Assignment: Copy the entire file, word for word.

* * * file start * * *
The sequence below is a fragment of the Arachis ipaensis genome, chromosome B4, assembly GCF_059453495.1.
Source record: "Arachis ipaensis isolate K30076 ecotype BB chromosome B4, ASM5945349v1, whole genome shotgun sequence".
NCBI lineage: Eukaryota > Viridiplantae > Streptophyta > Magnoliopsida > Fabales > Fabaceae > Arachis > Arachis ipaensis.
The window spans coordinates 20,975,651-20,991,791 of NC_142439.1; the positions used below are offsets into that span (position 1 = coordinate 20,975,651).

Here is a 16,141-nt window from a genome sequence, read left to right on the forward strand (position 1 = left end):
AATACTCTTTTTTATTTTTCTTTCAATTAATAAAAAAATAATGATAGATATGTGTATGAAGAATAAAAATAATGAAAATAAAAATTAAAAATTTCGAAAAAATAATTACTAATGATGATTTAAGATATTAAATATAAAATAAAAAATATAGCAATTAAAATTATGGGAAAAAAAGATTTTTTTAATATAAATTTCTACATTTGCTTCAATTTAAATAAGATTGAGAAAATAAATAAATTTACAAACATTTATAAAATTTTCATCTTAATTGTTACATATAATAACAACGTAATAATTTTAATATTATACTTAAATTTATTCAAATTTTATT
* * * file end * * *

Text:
The sequence below is a fragment of the Arachis ipaensis genome, chromosome B4, assembly GCF_059453495.1.
Source record: "Arachis ipaensis isolate K30076 ecotype BB chromosome B4, ASM5945349v1, whole genome shotgun sequence".
NCBI lineage: Eukaryota > Viridiplantae > Streptophyta > Magnoliopsida > Fabales > Fabaceae > Arachis > Arachis ipaensis.
The window spans coordinates 20,975,651-20,991,791 of NC_142439.1; the positions used below are offsets into that span (position 1 = coordinate 20,975,651).

Here is a 16,141-nt window from a genome sequence, read left to right on the forward strand (position 1 = left end):
AATACTCTTTTTTATTTTTCTTTCAATTAATAAAAAAATAATGATAGATATGTGTATGAAGAATAAAAATAATGAAAATAAAAATTAAAAATTTCGAAAAAATAATTACTAATGATGATTTAAGATATTAAATATAAAATAAAAAATATAGCAATTAAAATTATGGGAAAAAAAGATTTTTTTAATATAAATTTCTACATTTGCTTCAATTTAAATAAGATTGAGAAAATAAATAAATTTACAAACATTTATAAAATTTTCATCTTAATTGTTACATATAATAACAACGTAATAATTTTAATATTATACTTAAATTTATTCAAATTTTATT